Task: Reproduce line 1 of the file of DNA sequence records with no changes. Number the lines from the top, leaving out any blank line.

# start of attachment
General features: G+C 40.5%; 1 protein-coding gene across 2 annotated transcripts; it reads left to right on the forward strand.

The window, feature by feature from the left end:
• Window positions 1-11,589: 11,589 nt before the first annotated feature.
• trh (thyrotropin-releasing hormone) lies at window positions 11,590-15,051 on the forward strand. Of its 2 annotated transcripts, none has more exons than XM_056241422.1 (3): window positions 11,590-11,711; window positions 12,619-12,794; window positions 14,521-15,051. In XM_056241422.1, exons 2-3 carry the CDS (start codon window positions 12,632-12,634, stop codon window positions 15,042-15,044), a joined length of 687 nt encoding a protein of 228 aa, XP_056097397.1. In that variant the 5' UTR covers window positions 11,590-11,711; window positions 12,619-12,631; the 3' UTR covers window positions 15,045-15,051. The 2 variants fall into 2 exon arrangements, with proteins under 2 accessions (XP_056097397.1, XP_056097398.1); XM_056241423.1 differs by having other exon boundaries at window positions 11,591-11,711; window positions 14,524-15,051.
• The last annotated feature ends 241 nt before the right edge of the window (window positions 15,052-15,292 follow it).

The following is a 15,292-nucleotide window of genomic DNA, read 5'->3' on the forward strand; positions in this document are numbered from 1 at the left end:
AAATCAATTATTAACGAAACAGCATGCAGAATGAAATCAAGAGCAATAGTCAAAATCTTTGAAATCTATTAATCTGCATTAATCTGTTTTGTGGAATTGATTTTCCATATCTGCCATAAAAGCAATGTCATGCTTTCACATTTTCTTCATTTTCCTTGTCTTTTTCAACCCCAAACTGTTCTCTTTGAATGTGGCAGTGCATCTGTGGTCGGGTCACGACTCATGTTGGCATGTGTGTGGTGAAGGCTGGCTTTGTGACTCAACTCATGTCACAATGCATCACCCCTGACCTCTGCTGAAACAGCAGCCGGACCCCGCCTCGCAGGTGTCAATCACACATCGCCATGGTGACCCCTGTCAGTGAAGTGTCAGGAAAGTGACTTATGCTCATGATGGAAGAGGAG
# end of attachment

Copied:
General features: G+C 40.5%; 1 protein-coding gene across 2 annotated transcripts; it reads left to right on the forward strand.